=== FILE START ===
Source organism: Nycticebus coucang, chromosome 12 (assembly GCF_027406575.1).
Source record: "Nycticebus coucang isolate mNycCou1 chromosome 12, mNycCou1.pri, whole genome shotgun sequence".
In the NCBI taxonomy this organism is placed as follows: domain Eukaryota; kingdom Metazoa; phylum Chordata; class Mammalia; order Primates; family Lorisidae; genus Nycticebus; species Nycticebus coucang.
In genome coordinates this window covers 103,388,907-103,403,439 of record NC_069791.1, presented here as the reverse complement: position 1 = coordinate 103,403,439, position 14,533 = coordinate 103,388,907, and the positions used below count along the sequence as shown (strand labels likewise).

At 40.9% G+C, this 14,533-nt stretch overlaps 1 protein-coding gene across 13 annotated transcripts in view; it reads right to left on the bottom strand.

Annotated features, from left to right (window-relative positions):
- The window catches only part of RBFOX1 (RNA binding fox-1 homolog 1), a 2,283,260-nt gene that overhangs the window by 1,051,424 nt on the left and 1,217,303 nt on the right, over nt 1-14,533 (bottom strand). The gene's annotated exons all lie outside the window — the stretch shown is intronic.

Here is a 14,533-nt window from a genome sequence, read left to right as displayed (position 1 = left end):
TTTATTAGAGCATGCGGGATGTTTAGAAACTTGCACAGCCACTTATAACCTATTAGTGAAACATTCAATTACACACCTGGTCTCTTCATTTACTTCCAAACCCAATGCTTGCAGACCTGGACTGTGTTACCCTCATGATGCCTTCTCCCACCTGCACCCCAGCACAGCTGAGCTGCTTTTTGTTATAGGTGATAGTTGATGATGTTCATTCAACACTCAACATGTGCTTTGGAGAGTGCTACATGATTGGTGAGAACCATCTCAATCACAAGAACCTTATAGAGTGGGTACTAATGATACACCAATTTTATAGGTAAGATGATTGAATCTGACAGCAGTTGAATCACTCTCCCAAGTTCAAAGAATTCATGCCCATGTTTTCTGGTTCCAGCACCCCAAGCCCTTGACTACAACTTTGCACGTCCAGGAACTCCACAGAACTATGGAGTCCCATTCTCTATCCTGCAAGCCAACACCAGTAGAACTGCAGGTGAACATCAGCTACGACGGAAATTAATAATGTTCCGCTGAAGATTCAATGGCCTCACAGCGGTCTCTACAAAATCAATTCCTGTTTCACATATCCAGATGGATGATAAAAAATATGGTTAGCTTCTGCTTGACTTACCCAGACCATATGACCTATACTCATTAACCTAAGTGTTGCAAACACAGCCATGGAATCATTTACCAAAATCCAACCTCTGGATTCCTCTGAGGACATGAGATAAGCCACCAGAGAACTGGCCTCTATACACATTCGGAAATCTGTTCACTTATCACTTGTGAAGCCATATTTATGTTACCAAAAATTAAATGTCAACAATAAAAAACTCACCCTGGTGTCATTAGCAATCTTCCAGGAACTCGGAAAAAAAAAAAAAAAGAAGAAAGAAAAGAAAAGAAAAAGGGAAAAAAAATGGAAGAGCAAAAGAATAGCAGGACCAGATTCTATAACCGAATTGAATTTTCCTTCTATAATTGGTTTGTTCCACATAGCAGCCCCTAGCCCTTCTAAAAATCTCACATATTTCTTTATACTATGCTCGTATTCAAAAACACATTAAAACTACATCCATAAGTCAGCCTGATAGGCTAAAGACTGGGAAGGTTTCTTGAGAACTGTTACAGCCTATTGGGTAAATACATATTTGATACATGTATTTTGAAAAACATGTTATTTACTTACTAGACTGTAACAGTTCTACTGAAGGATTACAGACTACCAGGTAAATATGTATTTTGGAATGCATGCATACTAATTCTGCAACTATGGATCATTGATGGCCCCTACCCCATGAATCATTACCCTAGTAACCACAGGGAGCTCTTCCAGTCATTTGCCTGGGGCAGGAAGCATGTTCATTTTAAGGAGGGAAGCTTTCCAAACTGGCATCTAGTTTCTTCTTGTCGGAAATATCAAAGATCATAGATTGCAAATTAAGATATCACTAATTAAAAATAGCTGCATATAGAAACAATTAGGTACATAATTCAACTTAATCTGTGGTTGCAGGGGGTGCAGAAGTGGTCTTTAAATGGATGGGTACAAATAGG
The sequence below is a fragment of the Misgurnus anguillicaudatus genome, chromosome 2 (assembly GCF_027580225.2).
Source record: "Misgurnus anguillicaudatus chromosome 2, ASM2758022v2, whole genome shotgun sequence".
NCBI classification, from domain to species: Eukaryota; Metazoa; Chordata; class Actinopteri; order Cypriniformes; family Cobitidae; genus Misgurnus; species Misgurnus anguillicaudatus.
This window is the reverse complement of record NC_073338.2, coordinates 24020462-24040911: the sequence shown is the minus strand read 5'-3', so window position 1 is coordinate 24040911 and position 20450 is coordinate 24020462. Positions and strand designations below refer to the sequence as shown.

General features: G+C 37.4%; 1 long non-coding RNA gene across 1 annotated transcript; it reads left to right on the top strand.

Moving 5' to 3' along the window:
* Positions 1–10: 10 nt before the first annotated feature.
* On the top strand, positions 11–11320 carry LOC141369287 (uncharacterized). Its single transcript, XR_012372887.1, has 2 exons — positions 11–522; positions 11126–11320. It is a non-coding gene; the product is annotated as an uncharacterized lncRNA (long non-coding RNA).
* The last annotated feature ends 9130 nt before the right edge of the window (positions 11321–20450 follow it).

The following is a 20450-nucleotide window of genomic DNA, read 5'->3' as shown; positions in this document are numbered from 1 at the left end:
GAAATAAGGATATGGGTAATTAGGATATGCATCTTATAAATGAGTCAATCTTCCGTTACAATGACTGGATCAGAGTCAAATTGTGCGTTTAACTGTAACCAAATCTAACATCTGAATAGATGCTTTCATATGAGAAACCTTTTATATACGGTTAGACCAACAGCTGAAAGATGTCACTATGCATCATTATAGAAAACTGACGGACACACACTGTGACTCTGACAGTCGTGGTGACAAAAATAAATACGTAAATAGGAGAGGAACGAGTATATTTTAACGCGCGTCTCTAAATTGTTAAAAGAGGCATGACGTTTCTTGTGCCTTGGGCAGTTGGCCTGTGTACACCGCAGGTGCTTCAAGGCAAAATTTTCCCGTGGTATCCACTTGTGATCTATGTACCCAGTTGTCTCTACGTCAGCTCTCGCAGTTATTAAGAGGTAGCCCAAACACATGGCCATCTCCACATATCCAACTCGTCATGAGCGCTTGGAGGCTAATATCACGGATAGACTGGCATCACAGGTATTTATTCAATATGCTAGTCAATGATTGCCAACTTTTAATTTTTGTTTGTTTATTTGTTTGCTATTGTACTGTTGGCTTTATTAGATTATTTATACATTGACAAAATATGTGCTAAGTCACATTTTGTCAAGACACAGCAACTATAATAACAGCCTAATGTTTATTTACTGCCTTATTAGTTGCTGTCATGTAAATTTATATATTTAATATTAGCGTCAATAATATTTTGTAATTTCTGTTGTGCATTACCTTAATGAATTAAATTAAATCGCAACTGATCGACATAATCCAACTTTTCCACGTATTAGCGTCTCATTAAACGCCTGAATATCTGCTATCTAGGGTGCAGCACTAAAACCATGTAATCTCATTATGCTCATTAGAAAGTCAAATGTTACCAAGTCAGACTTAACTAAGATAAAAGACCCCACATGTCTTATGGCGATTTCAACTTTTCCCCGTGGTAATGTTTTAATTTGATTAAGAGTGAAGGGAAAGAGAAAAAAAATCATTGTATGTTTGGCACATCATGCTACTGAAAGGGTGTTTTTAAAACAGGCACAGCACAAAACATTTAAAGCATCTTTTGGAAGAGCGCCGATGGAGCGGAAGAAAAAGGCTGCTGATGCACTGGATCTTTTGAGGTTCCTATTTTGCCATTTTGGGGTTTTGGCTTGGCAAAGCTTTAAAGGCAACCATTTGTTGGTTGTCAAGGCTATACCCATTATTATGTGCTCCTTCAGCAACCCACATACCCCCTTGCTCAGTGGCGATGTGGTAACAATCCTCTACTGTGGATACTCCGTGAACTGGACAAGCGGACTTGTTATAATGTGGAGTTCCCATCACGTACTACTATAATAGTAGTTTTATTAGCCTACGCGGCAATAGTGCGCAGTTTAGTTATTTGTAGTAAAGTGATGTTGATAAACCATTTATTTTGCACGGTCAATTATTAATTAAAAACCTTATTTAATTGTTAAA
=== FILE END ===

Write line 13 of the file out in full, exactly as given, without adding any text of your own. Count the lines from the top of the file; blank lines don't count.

This window is the reverse complement of record NC_073338.2, coordinates 24020462-24040911: the sequence shown is the minus strand read 5'-3', so window position 1 is coordinate 24040911 and position 20450 is coordinate 24020462. Positions and strand designations below refer to the sequence as shown.